- Note that the energy of each reaction does not go directly from reactants to products
- There is an energy “hump” that must be overcome in order for a reaction to occur
- This energy barrier is also called the energy of activation (or activation energy, Ea)
- It is the amount of energy needed for a reaction to go from reactants to the transition complex (or activated complex) that must occur before the products can form. The energy associated with this activation step must be invested before the reaction will go to completion, no matter whether the net reaction is endothermic or exothermic.

- (a) = Energy of Activation (Ea)
- (c) = Enthalpy of reaction (DHrxn)
- Note that Enthalpy of reaction DHrxnis a positive number

- (a) = Energy of Activation (Ea)
- (c) = Enthalpy of reaction (DHrxn)
- Note that Enthalpy of reaction DHrxnis a negative number

A positive enthalpy of reaction indicates that the reaction is endothermic, and the energy term can be written as if it is a reactant into the chemical equation. Any reaction that contains an energy term is known as a thermochemical equation

A negative enthalpy value indicates that the reaction is exothermic. The energy term is written as a product in the thermochemical reaction. Note that when the exothermic enthalpy is written into the products, it does not carry its negative sign with it

The positive or negative sign in front of an enthalpy term simply indicates whether the reaction is endothermic or exothermic. By convention, the math is not performed with negative numbers.

Carbon dioxide can be decomposed into carbon monoxide and oxygen.

2CO2 2 CO + O2

The DH for this reaction is 43.9 kJ

- Is the reaction endothermic or exothermic?
- If there is only 22.2 kJ of heat transferred, how many moles of CO2 can be decomposed?

2CO2 2 CO + O2

The DH for this reaction is 43.9 kJ

- Is the reaction endothermic or exothermic?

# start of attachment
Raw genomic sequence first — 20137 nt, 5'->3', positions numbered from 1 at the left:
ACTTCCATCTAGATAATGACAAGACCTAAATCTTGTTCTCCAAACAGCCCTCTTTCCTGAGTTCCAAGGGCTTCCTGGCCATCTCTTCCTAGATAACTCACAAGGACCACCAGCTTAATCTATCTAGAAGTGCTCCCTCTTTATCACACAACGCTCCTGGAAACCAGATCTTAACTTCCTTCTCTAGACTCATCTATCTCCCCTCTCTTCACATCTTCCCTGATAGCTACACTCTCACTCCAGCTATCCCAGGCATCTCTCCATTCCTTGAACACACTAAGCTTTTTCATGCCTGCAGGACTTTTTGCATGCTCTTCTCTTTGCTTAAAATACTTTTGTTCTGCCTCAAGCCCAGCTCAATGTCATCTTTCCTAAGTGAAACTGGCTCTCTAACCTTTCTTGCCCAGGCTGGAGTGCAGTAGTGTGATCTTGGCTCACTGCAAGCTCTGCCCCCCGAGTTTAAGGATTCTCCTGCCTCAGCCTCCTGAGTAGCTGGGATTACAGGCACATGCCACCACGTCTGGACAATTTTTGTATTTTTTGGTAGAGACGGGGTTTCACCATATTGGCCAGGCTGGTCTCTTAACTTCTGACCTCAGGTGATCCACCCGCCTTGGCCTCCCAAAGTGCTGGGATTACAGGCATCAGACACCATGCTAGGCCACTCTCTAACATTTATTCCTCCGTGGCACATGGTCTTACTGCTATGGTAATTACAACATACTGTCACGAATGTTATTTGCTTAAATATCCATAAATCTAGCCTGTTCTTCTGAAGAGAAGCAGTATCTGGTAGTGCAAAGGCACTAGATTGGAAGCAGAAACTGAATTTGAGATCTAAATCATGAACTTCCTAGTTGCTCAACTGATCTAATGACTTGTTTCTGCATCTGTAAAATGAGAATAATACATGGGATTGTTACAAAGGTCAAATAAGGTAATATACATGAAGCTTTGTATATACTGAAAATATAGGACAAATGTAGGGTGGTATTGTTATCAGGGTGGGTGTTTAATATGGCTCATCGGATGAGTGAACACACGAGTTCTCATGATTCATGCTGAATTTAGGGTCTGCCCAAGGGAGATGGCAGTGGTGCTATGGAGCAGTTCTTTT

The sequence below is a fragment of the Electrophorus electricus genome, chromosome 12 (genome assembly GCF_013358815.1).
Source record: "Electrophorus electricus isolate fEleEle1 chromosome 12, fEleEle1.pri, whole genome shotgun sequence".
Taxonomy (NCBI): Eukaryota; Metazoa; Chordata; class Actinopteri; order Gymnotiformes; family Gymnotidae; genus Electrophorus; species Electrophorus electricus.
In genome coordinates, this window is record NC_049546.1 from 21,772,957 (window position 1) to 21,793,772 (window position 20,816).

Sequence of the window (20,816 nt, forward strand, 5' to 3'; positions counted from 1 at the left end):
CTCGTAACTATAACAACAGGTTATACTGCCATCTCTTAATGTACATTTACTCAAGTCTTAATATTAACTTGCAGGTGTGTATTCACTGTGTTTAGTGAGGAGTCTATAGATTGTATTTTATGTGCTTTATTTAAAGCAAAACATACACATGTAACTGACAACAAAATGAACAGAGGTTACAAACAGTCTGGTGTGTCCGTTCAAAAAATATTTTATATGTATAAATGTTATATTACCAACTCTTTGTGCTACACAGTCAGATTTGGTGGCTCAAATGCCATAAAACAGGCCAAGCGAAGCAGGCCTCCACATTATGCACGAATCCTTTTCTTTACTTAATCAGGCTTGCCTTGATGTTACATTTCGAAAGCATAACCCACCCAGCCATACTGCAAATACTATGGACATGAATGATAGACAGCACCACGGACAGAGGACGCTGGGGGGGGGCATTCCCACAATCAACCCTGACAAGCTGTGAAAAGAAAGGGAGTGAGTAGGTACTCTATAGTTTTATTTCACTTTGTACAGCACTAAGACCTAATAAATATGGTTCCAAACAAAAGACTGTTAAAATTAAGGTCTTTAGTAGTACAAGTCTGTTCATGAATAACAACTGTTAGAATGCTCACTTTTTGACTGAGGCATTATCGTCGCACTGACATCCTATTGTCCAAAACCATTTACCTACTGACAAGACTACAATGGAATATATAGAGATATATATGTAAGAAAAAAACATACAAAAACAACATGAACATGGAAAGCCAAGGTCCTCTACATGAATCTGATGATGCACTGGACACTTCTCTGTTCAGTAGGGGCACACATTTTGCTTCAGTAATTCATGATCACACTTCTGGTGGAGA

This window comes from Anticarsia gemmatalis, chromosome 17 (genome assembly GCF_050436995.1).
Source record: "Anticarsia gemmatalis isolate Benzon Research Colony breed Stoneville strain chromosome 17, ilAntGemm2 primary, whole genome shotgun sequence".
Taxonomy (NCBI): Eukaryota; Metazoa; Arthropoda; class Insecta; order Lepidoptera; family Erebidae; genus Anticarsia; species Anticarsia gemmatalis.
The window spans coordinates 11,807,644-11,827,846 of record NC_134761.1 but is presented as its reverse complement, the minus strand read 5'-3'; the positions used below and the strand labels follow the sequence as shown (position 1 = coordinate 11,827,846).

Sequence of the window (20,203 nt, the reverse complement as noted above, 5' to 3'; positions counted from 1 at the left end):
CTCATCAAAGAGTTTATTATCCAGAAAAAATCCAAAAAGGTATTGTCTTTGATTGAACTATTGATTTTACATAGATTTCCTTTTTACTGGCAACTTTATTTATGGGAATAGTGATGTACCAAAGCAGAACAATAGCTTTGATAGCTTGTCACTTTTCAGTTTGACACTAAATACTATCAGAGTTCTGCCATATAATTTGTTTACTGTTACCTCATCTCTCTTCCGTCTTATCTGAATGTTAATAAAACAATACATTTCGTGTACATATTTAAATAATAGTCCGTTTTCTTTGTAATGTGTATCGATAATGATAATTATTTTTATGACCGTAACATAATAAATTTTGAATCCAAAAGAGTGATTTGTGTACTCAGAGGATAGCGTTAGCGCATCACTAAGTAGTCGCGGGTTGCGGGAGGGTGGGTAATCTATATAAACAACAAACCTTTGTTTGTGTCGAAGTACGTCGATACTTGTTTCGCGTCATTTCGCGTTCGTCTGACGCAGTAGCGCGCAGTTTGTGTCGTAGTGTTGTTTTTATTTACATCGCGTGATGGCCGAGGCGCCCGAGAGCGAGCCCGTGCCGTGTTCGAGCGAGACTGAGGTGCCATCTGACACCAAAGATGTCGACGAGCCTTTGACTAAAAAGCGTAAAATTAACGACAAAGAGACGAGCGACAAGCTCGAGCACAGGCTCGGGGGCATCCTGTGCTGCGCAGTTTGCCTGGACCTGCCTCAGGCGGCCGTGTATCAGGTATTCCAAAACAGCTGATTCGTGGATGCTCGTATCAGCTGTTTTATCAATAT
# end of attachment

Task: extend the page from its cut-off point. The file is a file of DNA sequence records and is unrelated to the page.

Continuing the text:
- Endothermic because it is a positive value
- Therefore it can be written into the reactants side of the equation
43.9 kJ + 2CO2 2 CO + O2

43.9 kJ + 2CO2 2 CO + O2

Known: 22.2 kJ

Unknown: mol CO2

22.2 kJ x =

43.9 kJ + 2CO2 2 CO + O2

Known: 22.2 kJ

Unknown: mol CO2

22.2 kJ x 2 mol CO2 =

43.9 kJ

43.9 kJ + 2CO2 2 CO + O2

Known: 22.2 kJ

Unknown: mol CO2

22.2 kJ x 2 mol CO2 =1.01 mol CO2

43.9 kJ

- Calorimetry is the process by which we measure heat transfer and its associated energy changes in the lab.
- Calorimetry

- Suppose you heat a 55.0-g piece of silver in the flame of a Bunsen burner to 425.0oC and then you plunge it into a beaker of water. The beaker holds 600. g of water, and its temperature before you drop in the hot silver is 25.0oC. The final temperature of the silver and water mixture is 44.0oC. What is the specific heat of the silver? The specific heat of water is 4.18 J/goC.

- Suppose you heat a 55.0-g piece of silver in the flame of a Bunsen burner to 425.0oC and then you plunge it into a beaker of water. The beaker holds 600. g of water, and its temperature before you drop in the hot silver is 25.0oC. The final temperature of the silver and water mixture is 44.0oC. What is the specific heat of the silver? The specific heat of water is 4.18 J/goC.
- Before solving, here is a hint: Keep the data about silver separate from the data about water

- Knowns:
- Ag: m = 55.0 g; Ti = 425.0oC; Tf = 44.0oC
- H2O: m = 600. g; cp = 4.18 J/goC; Ti = 25.0oC; Tf = 44.0oC

- Unknown: cp for Ag
- Formula: Q = mcpDT

- Notice that you do NOT have enough information to solve for the cp of Ag because you do not know Q for Ag.
- So what is Q? The heat the silver lost. Where did silver lose its heat? To the water! The water got the heat energy to warm up from the hot silver.
- Because of heat transfer, if we can calculate the q of the water, we will know q for silver!

- Solve for Q of water:
- Q = mcpDT (*Be sure to use the data for WATER!)
DT (H2O) = 44.0oC – 25.0oC = 19.0oC

- Q (H2O) = 600 g x 4.18 J/goC x 19.0oC
- Q (H2O) = 47652 J

- From the first law of Thermodynamics:
- Heat loss = Heat gained

- Therefore Q (Ag) = Q (H2O)
- Q (H2O) = 47652 J = Q (Ag)
- So, for Ag, Q = mcpDT and now we have everything we need to solve for cp of Ag

- Q = mcpDT & our knowns for Ag are
m = 55.0 g; Ti = 425.0oC; Tf = 44.0oC; Q = 47652 J

DT = 425.0oC – 44.0oC = 381.0oC

- 47652 J = 55.0 g x cp x 381.0oC
- cp = 2.27 J/goC

- So the specific heat of Ag is about half that of H2O. This means that it takes twice as much heat to change the temperature of 1 g of H2O by 1oC as it does Ag metal. The high specific heat of water is one of its special properties!